Brake Disc Inspection, Removal and Installation
Below are some simple instructions on how to inspect, remove and install brake discs. Remember: these are general instructions. Consult a repair manual written specifically for your car, truck, van or SUV for the exact procedure.
Warning: Brake dust created by normal brake operation is harmful to your health. Never use compressed air to remove brake dust. Do not inhale any of it. Wear an approved air-filter mask when working on brakes. Use only brake system cleaner to clean brake parts. Never use petroleum-based solvents.
Loosen the lug nuts on the wheels you want to work on. Raise your vehicle and securely support it on jack stands. Remove a wheel. Install the lug nuts so they hold the disc in place against the hub flange. If the lug nuts don't contact the disc after you have screwed them in all the way, install washers under them. Release the parking brake if you are checking a rear disc.
Remove the caliper as described in your manual. It is not necessary to remove the brake hose. Remove the caliper bolts, then suspend the caliper with a piece of wire so it is out of the way. If you are working on front brakes, remove the bracket-to-steering mounting bolts and the mounting bracket.
Visually inspect the brake disc surface for scoring and other damage. Shallow grooves and scratches are normal and usually do not affect brake usage. But deep scoring means you must remove the disc and have it refinished at a machine shop. Make sure you check both sides of the disc. If you have pulsating upon braking, suspect runout (see below).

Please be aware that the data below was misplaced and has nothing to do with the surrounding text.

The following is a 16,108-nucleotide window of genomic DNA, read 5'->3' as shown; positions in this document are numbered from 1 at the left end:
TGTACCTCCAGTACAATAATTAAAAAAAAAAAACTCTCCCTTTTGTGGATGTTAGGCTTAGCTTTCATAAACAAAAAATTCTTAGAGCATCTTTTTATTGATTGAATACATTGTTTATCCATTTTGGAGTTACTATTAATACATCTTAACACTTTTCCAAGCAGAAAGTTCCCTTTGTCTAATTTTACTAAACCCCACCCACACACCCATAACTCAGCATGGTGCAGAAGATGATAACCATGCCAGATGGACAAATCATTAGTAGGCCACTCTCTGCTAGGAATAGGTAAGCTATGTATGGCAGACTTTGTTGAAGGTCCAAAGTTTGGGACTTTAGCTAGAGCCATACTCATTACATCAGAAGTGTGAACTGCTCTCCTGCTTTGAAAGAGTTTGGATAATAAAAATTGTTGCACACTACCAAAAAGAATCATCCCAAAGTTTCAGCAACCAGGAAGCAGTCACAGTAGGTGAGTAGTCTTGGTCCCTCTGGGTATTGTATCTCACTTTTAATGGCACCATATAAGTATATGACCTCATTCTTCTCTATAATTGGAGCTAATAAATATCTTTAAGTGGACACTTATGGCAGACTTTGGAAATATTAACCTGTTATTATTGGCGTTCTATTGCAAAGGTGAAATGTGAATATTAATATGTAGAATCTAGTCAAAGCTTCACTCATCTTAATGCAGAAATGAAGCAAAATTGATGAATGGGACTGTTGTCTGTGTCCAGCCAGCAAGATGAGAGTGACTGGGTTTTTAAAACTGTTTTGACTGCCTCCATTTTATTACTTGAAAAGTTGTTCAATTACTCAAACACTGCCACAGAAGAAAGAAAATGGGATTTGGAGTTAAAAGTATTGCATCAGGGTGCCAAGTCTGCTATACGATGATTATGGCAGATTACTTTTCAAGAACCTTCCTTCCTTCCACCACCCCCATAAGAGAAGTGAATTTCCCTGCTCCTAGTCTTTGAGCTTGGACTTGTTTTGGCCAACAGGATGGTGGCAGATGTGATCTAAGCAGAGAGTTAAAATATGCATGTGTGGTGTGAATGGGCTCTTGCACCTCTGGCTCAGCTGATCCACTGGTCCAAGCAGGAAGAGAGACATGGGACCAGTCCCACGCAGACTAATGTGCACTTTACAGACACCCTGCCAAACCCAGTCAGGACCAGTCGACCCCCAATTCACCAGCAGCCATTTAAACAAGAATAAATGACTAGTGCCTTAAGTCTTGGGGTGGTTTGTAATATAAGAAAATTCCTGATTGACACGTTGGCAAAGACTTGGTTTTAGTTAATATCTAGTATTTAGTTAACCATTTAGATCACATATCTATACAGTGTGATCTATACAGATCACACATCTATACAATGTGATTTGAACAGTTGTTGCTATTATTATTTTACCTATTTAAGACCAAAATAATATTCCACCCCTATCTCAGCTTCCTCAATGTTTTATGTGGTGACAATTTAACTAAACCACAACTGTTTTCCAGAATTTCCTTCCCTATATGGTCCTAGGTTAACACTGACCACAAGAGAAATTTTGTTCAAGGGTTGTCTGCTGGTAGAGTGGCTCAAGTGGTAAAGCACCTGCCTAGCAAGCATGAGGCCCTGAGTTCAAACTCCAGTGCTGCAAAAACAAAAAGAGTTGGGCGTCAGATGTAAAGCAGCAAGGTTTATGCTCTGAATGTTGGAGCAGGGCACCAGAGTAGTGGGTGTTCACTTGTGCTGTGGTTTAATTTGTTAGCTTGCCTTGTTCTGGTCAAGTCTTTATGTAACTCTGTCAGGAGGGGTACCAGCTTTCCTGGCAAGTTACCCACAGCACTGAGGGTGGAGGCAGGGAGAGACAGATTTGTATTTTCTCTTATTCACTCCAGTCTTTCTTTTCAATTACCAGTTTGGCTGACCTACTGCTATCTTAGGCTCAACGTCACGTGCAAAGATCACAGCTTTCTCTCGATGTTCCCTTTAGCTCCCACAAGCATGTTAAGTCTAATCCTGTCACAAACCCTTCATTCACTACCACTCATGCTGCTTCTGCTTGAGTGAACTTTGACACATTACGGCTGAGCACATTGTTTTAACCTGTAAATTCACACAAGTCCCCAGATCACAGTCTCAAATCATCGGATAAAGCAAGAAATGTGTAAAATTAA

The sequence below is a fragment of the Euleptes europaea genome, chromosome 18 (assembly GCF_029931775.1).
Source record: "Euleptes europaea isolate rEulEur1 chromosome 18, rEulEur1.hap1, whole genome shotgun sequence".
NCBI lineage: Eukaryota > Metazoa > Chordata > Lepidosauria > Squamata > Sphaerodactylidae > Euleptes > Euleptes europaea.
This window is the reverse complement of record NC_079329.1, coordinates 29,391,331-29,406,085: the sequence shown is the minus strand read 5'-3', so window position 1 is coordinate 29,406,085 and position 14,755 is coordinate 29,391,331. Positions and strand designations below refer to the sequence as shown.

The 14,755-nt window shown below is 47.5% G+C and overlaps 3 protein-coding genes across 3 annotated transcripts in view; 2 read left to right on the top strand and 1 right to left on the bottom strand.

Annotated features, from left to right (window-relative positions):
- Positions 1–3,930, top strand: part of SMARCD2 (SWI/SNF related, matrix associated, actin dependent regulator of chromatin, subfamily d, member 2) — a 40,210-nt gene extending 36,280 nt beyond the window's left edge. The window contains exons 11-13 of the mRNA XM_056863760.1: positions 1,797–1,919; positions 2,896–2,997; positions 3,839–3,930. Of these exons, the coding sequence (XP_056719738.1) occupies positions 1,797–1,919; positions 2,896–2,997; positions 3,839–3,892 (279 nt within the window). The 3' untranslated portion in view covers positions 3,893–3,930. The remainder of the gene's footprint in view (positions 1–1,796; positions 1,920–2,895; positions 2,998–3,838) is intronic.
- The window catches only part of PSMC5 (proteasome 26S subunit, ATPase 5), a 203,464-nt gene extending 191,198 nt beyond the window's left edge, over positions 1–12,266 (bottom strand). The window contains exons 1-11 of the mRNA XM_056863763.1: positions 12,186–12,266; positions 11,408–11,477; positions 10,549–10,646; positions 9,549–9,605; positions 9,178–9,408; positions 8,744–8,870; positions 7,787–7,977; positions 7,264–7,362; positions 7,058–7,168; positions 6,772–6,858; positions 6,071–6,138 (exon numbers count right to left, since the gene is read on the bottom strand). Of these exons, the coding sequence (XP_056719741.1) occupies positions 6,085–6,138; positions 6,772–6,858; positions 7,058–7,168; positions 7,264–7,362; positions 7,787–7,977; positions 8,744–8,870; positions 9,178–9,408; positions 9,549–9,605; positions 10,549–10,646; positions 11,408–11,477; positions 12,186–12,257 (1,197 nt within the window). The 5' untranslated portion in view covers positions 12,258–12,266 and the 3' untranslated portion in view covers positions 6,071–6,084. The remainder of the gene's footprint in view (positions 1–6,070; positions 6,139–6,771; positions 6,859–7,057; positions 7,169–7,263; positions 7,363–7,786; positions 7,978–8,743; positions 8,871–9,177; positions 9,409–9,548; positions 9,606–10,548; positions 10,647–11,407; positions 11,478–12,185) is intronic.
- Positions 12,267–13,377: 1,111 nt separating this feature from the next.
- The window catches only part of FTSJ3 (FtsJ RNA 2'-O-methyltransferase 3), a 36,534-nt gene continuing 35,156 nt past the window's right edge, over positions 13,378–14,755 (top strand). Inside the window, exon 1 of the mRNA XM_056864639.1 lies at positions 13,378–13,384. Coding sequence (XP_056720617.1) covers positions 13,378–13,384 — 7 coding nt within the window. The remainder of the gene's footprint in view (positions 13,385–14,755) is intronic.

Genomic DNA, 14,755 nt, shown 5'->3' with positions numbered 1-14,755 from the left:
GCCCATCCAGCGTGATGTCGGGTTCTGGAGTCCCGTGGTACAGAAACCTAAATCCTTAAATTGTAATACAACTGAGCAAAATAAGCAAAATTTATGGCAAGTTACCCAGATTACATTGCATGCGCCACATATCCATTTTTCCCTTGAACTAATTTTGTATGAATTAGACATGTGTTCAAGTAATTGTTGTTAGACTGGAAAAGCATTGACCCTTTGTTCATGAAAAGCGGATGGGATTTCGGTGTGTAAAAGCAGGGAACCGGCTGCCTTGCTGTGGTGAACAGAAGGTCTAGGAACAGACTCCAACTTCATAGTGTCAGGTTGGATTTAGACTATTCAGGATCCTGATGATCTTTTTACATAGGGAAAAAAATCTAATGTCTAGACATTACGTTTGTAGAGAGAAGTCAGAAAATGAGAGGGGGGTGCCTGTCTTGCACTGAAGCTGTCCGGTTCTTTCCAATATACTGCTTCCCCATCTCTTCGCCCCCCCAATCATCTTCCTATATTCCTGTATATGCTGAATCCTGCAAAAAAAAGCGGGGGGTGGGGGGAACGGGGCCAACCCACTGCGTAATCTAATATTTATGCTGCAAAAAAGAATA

To check a disc for runout, place a dial indicator about one-half inch from the outer edge of the disc. Set the indicator to zero and spin the disc. The reading should not exceed your manual's specifications. If it does, have it professionally refinished. Note: consider having the disc refinished regardless of the reading. This will give the disc an absolutely flat surface, which will eliminate brake pulsations or other potential brake problems. If you decide against having the disc refinished, remove the glaze from it by applying emery cloth or sandpaper with a swirling motion.
Note: It is critical the disc is not machined below the minimum thickness, which is stamped onto the disc. Check the thickness with a micrometer.
To remove the disc, remove the lug nuts and/or the retaining screws holding the disc onto the hub. If you cannot remove the disc, thread two bolts into the two holes provided. Alternate between the bolts, turning them a couple of turns until the disc comes off.
To install the new disc, place it over the threaded studs. Install the disc-retaining screws and tighten securely.